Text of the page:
Among the mass cancelations, shutdowns and postponements of the fall collegiate season, the MSU Bobcat Rodeo Team managed to complete the first five events of the year. The team performed outstandingly this fall and is currently first in the Big Sky Conference for both men’s and women’s rodeo teams.

The team holds the first four individual positions for both the tie down roping and steer wrestling categories. Ann Kerns sits in first place for the women’s individual all-around with teammate Michael Faulkner in first for all-around men’s. Full results of the entire season for all Big Sky Conference teams can be found at

“Overall the kids had a really good fall; injuries were pretty minimum and they won a lot every weekend, so it was a good start to the season,” said Andy Bolich, head coach for the Bobcat Rodeo Team. The final rodeo for the fall took place in Havre, Montana over the weekend of Oct. 2‒ 3.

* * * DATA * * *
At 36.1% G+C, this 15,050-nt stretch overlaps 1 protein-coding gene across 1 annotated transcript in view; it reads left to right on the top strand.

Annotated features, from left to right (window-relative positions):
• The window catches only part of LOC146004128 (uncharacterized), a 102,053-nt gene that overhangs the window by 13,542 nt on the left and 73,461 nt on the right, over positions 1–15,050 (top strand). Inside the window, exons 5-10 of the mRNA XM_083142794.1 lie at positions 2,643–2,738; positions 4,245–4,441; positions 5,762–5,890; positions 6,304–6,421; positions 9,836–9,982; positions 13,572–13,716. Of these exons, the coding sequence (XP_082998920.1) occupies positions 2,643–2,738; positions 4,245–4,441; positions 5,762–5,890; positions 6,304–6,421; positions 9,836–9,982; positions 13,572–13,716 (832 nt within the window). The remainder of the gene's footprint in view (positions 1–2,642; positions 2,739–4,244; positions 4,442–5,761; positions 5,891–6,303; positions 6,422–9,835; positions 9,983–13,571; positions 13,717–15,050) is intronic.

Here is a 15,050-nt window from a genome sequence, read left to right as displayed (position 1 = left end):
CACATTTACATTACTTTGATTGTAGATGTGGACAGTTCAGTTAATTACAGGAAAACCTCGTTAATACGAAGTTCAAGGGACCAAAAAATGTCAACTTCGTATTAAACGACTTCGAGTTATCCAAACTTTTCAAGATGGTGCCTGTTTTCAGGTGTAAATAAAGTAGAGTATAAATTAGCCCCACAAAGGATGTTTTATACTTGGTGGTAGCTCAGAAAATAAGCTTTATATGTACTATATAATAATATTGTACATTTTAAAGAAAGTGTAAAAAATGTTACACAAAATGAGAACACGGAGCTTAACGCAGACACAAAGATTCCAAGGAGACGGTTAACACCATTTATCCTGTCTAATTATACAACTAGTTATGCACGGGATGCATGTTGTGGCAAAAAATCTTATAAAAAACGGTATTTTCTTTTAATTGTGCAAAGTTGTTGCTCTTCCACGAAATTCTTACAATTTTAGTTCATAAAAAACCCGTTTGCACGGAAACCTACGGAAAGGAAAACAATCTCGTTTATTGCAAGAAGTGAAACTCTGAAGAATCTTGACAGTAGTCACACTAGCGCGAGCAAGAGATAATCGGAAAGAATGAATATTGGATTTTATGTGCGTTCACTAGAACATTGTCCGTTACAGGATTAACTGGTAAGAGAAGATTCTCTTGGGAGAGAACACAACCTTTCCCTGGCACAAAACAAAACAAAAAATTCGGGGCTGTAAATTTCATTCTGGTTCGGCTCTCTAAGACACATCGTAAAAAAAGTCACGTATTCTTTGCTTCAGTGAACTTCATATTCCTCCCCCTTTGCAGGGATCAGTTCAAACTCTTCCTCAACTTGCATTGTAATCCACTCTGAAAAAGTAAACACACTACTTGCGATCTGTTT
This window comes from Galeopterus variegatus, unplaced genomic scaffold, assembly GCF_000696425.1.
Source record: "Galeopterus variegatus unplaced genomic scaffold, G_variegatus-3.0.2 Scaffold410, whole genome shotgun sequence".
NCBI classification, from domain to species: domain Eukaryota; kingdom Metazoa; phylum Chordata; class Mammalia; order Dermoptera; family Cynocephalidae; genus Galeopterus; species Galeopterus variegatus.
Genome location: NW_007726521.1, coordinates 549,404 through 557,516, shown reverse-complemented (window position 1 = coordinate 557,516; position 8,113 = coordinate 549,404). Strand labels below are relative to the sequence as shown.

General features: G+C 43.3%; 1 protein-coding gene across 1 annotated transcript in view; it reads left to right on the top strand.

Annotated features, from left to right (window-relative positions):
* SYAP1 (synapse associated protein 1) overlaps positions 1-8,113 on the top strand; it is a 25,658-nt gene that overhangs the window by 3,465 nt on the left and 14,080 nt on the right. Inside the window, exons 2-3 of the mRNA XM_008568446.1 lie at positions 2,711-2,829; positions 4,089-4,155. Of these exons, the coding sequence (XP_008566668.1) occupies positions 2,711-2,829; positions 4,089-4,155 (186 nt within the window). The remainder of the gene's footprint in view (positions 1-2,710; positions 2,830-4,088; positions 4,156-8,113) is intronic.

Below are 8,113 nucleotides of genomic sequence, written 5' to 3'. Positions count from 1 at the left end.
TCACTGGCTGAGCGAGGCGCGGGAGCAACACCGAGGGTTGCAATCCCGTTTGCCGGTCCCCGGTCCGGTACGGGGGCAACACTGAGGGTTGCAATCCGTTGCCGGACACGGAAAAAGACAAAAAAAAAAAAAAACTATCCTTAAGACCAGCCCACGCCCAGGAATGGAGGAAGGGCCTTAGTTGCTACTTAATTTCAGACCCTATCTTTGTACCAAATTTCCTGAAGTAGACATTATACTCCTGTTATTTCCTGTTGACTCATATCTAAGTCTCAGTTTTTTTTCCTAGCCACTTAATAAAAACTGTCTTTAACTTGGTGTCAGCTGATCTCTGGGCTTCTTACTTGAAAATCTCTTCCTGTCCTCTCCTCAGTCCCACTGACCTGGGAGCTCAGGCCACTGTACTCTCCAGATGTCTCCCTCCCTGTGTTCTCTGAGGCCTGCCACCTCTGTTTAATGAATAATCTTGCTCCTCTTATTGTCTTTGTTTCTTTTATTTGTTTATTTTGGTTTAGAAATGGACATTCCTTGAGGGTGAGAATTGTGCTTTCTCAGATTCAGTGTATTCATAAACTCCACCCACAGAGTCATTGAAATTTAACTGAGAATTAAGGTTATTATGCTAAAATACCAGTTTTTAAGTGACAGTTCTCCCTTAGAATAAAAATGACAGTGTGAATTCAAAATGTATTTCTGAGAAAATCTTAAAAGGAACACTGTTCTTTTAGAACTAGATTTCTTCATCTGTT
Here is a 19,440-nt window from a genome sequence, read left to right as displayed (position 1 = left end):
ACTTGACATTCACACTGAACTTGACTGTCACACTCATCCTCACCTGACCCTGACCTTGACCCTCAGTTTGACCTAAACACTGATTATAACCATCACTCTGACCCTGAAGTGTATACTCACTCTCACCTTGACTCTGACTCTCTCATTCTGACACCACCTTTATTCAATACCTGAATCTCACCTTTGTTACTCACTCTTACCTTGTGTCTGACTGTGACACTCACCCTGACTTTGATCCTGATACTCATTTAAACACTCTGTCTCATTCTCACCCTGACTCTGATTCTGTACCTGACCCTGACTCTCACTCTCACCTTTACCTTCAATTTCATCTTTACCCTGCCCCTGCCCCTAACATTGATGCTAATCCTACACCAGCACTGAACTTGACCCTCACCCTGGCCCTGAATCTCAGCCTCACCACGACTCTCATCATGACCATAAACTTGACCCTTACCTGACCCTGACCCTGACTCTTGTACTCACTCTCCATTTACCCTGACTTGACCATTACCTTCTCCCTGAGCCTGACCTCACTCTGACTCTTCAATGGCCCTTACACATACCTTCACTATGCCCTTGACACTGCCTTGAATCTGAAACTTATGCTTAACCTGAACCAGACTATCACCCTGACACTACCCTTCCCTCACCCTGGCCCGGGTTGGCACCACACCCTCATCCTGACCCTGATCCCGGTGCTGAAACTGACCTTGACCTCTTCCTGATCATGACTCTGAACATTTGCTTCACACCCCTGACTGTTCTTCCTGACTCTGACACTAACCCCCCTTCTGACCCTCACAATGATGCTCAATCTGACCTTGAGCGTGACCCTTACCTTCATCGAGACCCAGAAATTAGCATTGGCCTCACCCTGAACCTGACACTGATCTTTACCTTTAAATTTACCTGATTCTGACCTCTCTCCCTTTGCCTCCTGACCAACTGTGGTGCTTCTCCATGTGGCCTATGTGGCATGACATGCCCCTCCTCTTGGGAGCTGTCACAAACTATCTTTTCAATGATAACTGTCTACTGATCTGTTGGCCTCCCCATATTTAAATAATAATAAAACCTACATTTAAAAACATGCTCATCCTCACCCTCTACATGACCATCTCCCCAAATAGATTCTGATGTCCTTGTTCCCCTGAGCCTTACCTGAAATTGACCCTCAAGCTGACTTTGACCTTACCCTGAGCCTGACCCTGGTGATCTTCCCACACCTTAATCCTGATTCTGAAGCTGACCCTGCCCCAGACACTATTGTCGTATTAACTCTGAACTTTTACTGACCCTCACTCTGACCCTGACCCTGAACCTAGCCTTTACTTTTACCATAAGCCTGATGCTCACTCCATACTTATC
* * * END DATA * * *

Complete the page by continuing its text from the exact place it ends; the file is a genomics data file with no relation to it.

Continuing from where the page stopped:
The rest of the season is slated to resume in the spring as usual, though there is no guarantee given the circumstances. As of Saturday, Oct. 10, neither Bobcat Athletics or the National Intercollegiate Rodeo Association have released a definitive schedule for the rest of the spring season.

In a typical season, the rodeo team competes in five events in the fall and five in the spring. All of the fall events took place in Montana and Wyoming successfully—though MSU did cancel the annual Fall Finale Jackpot Rodeo (an event with no effect on season standings). The rodeos looked quite different, with social distancing, temperature checks and mask mandates in some counties. 

“We’re hopeful and optimistic that we’ll be able to host the rodeo in the [Brick Breeden] Fieldhouse,” said Bolich in regards to the spring season. “It all depends on how we’re doing as a county and what restrictions and regulations other sports will have to follow, ‘cause we’ll have to do something similar.”

The MSU Spring Rodeo is the biggest event of the entire season—fall or spring. The crowds, production and performances give the rodeo its unique quality. If the progression and reintroduction of other collegiate sporting events like basketball or football are any indication, then the rodeo team stands a good chance at competing on their own turf—though conditions are always subject to change.

For now, the Bobcat Rodeo Team is taking a much-needed break from an astonishing fall half and preparing for the prospect of a spring rodeo season that can hopefully keep pace.

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